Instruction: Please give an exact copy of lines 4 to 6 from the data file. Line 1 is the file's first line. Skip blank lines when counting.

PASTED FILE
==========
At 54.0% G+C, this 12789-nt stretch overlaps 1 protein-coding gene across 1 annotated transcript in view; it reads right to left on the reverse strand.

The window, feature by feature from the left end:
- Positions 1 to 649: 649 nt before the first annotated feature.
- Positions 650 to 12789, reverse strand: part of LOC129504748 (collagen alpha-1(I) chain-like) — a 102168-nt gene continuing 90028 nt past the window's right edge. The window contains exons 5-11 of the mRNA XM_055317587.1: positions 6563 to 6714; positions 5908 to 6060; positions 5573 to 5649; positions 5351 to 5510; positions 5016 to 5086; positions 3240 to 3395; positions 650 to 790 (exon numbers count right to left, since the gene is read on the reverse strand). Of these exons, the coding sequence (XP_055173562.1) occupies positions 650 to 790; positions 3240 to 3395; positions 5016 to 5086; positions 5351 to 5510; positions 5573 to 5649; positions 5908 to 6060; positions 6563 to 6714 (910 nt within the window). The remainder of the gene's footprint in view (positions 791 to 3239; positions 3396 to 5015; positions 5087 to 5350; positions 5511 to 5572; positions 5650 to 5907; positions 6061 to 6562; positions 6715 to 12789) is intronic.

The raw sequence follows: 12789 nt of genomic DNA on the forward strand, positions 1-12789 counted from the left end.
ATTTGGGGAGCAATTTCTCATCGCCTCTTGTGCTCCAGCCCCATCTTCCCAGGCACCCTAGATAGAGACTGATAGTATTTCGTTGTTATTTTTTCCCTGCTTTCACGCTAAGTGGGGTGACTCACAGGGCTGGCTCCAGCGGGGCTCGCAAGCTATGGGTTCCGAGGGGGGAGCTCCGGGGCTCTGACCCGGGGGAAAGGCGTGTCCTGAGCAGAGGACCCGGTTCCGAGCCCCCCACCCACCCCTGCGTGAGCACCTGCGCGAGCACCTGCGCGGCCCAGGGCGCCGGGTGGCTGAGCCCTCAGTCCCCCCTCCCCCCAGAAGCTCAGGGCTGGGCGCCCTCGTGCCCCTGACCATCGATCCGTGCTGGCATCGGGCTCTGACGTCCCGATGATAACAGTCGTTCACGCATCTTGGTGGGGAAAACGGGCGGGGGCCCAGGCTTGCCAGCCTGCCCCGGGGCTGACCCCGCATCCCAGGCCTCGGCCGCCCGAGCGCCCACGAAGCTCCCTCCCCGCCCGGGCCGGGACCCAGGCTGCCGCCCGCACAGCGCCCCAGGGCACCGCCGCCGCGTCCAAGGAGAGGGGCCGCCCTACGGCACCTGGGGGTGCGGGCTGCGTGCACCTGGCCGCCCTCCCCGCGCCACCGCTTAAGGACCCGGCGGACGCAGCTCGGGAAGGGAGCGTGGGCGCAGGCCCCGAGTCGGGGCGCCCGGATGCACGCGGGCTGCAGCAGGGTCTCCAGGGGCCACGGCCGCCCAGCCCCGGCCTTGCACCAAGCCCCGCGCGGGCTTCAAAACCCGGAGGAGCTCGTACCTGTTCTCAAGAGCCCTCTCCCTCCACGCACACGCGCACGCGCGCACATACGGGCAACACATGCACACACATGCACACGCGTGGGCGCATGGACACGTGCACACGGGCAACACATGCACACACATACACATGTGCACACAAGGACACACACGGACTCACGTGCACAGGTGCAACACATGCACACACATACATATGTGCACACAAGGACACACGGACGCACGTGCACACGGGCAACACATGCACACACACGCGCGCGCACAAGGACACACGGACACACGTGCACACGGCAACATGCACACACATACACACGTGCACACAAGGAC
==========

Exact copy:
- Positions 650 to 12789, reverse strand: part of LOC129504748 (collagen alpha-1(I) chain-like) — a 102168-nt gene continuing 90028 nt past the window's right edge. The window contains exons 5-11 of the mRNA XM_055317587.1: positions 6563 to 6714; positions 5908 to 6060; positions 5573 to 5649; positions 5351 to 5510; positions 5016 to 5086; positions 3240 to 3395; positions 650 to 790 (exon numbers count right to left, since the gene is read on the reverse strand). Of these exons, the coding sequence (XP_055173562.1) occupies positions 650 to 790; positions 3240 to 3395; positions 5016 to 5086; positions 5351 to 5510; positions 5573 to 5649; positions 5908 to 6060; positions 6563 to 6714 (910 nt within the window). The remainder of the gene's footprint in view (positions 791 to 3239; positions 3396 to 5015; positions 5087 to 5350; positions 5511 to 5572; positions 5650 to 5907; positions 6061 to 6562; positions 6715 to 12789) is intronic.

The raw sequence follows: 12789 nt of genomic DNA on the forward strand, positions 1-12789 counted from the left end.
ATTTGGGGAGCAATTTCTCATCGCCTCTTGTGCTCCAGCCCCATCTTCCCAGGCACCCTAGATAGAGACTGATAGTATTTCGTTGTTATTTTTTCCCTGCTTTCACGCTAAGTGGGGTGACTCACAGGGCTGGCTCCAGCGGGGCTCGCAAGCTATGGGTTCCGAGGGGGGAGCTCCGGGGCTCTGACCCGGGGGAAAGGCGTGTCCTGAGCAGAGGACCCGGTTCCGAGCCCCCCACCCACCCCTGCGTGAGCACCTGCGCGAGCACCTGCGCGGCCCAGGGCGCCGGGTGGCTGAGCCCTCAGTCCCCCCTCCCCCCAGAAGCTCAGGGCTGGGCGCCCTCGTGCCCCTGACCATCGATCCGTGCTGGCATCGGGCTCTGACGTCCCGATGATAACAGTCGTTCACGCATCTTGGTGGGGAAAACGGGCGGGGGCCCAGGCTTGCCAGCCTGCCCCGGGGCTGACCCCGCATCCCAGGCCTCGGCCGCCCGAGCGCCCACGAAGCTCCCTCCCCGCCCGGGCCGGGACCCAGGCTGCCGCCCGCACAGCGCCCCAGGGCACCGCCGCCGCGTCCAAGGAGAGGGGCCGCCCTACGGCACCTGGGGGTGCGGGCTGCGTGCACCTGGCCGCCCTCCCCGCGCCACCGCTTAAGGACCCGGCGGACGCAGCTCGGGAAGGGAGCGTGGGCGCAGGCCCCGAGTCGGGGCGCCCGGATGCACGCGGGCTGCAGCAGGGTCTCCAGGGGCCACGGCCGCCCAGCCCCGGCCTTGCACCAAGCCCCGCGCGGGCTTCAAAACCCGGAGGAGCTCGTACCTGTTCTCAAGAGCCCTCTCCCTCCACGCACACGCGCACGCGCGCACATACGGGCAACACATGCACACACATGCACACGCGTGGGCGCATGGACACGTGCACACGGGCAACACATGCACACACATACACATGTGCACACAAGGACACACACGGACTCACGTGCACAGGTGCAACACATGCACACACATACATATGTGCACACAAGGACACACGGACGCACGTGCACACGGGCAACACATGCACACACACGCGCGCGCACAAGGACACACGGACACACGTGCACACGGCAACATGCACACACATACACACGTGCACACAAGGAC